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2009 Conversations

2008 Conversations

2007 Conversations

2006 Conversations

2005 Conversations

Benji creator Joe Camp: Moral movies, personal cost (12/26/04)

Gloria Gaither: A Gaither family Christmas(12/19/04)

Allyson Feliz: Olympic medalist  shares passion for following Christ (12/12/04)

Dan Dean: Walking by faith (11/28/04)

J. Don George: Every church can touch the poor (11/21/04)

Brock Gill: Jesus is no illusion (11/14/04)

Ted Dekker: Good, evil and the battle for souls (10/31/04)

Bob Kilpatrick: CCM: Growing and changing (10/17/04)

Eugene H. Peterson: Man with a message (10/10/04)

Caz McCaslin: Fixing kids sports (9/26/04)

Jerry B. Jenkins: A novel approach to evangelism (9/19/04)

Natalie Grant: Living the dream (9/12/04)

Sharon Ellard: A life-changing education (8/29/04)

Steven Curtis Chapman: All things new (8/22/04)

Jim Ryun: Running to Jesus (8/15/04)

George Barna: Today’s church: By the numbers (8/8/04)

Randy Singer: Made to count (7/25/04)

Holly McClure: Morality and the media (7/18/04)

Don Miller and Richard Flory:Taking the Church to today's culture (7/11/04)

Cecil Richardson: Pastoring the Air Force’s 'Pastors' (6/27/04)

Barry Meguiar: Driven by faith (6/20/04)

Thomas E. Trask: Concerned for America (6/13/04)

Dr. David Yonggi Cho: The work of the Holy Spirit (5/30/04)

Tom Greene: High school: A great mission field (5/16/04)

Jennifer Rothschild: Walk by faith, not by sight (5/9/04)

Chaplain Alex Taylor: Forgiveness and restoration (4/25/04)

Joshua Harris: Not even a hint (4/18/04)

Nicky Cruz: Changing America (4/11/04)

Jason Schmidt: Lessons learned on life’s field (3/28/04)

Scott Temple: One church, many colors (3/21/04)

Michael W. Smith: Called to worship (3/14/04)

Representative Jo Ann Davis: Christians in politics (2/29/04)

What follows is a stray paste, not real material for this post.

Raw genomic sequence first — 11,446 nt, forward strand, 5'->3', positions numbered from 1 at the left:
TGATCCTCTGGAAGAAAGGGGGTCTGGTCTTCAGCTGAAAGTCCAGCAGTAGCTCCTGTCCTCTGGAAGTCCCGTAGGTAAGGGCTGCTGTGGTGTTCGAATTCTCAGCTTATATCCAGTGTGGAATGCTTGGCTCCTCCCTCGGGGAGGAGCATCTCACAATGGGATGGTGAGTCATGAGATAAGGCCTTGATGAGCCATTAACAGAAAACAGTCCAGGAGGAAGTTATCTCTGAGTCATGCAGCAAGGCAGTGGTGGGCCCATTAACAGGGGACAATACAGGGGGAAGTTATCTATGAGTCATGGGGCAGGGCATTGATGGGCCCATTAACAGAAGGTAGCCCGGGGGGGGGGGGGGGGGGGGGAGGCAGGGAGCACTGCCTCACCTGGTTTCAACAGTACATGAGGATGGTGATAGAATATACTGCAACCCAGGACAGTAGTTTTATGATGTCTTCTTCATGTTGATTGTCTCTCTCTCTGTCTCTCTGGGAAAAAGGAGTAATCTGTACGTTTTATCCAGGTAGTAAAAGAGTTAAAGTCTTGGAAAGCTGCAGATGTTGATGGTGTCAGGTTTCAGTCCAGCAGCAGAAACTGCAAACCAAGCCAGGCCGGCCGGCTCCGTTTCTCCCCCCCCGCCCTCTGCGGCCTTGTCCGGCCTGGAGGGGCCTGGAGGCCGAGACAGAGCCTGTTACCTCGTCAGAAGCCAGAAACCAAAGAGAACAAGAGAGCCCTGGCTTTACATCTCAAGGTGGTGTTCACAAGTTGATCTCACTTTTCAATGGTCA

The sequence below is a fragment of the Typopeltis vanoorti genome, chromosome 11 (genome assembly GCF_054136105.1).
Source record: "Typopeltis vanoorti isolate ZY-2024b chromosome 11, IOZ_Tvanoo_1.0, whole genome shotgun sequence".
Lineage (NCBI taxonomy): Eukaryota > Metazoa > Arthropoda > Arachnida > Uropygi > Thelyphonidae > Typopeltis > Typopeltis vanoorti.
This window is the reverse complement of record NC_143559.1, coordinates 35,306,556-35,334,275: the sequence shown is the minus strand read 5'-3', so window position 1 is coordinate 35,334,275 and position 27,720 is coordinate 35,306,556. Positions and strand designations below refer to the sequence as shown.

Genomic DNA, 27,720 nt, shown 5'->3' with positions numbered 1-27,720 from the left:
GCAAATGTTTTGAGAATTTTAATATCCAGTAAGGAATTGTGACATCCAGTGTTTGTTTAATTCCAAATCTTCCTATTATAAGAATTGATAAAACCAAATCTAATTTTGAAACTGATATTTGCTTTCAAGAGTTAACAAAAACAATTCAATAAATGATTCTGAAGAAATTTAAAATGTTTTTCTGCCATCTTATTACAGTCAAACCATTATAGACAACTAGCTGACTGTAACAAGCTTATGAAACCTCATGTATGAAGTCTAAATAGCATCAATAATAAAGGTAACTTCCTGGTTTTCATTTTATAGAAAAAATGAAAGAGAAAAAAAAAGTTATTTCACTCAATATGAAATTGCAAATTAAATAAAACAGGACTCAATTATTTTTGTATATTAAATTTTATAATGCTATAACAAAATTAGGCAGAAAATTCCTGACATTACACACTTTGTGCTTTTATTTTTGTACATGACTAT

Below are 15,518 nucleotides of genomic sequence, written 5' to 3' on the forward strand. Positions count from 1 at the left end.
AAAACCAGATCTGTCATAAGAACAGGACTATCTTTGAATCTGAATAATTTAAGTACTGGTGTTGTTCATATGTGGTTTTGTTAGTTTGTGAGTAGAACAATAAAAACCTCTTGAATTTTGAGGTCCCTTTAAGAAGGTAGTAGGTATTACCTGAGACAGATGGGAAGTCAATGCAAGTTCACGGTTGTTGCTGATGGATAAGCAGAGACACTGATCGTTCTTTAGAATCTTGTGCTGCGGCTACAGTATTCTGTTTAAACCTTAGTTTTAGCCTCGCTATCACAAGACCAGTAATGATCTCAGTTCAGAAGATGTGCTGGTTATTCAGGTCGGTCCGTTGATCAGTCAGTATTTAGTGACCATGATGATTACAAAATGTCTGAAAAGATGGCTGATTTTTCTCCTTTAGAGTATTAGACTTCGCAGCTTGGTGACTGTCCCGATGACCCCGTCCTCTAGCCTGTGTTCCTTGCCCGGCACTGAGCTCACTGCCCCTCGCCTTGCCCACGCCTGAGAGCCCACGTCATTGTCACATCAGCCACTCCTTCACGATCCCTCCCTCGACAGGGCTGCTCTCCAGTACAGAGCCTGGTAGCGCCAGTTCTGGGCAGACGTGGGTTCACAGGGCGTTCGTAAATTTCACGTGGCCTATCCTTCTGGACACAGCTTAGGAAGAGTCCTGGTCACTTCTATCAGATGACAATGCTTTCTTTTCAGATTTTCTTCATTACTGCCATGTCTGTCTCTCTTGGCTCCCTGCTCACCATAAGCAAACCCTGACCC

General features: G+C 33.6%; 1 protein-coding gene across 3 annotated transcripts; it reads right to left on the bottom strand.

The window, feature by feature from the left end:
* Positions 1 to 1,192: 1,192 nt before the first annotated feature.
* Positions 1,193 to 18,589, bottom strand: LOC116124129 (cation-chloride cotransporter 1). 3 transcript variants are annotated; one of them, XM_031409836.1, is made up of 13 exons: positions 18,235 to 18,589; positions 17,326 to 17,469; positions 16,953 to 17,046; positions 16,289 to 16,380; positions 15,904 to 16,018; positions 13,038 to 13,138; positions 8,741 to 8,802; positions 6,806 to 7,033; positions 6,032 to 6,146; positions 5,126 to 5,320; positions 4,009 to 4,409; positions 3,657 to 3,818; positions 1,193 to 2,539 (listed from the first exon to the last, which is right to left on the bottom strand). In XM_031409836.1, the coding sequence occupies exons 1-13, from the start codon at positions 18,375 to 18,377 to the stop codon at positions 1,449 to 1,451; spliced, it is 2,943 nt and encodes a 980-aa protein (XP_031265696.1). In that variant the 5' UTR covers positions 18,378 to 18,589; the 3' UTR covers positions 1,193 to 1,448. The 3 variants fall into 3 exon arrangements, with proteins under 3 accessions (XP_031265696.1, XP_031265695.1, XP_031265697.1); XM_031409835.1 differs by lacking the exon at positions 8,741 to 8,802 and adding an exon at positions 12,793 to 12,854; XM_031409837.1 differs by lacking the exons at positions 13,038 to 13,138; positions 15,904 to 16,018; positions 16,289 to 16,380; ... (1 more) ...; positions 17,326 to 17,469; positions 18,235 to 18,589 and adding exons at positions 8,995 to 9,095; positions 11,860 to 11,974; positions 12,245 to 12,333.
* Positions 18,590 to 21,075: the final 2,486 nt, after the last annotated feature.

Darlene Zschech: Sing, shout … just shout the praise the Lord (2/22/04)

Surgeon James W Long: For your heart’s sake, get fit (2/15/04)

Jerry R. Kirk: Battling pornography (2/8/04)

Dr Michael Ferris: A choice to heal (1/18/04)

Chaplain Al Worthley: Outside the four walls of the church (1/11/04)

2003 Conversations

2002 Conversations

2001 Conversations

Changing America

Nicky Cruz came from a dysfunctional family that engaged in witchcraft. As a 16-year-old gang leader in Brooklyn, the Puerto Rican-born Cruz led followers in robberies and violence. But at age 19, after an encounter with street preacher David Wilkerson, Cruz made Jesus Christ his Savior. Cruz went on to become director of Wilkerson’s first Teen Challenge program. Their story was made into a 1972 film, The Cross and the Switchblade, starring Pat Boone and Erik Estrada. Cruz’s 1968 book Run Baby Run has sold more than 12 million copies and has been translated into 43 languages. For the past decade he has led an anti-gang ministry called TRUCE — To Reach Urban Communities Everywhere, based in Colorado Springs. Cruz, 64, has preached to an estimated 35 million people. He recently spoke with News Editor John W. Kennedy.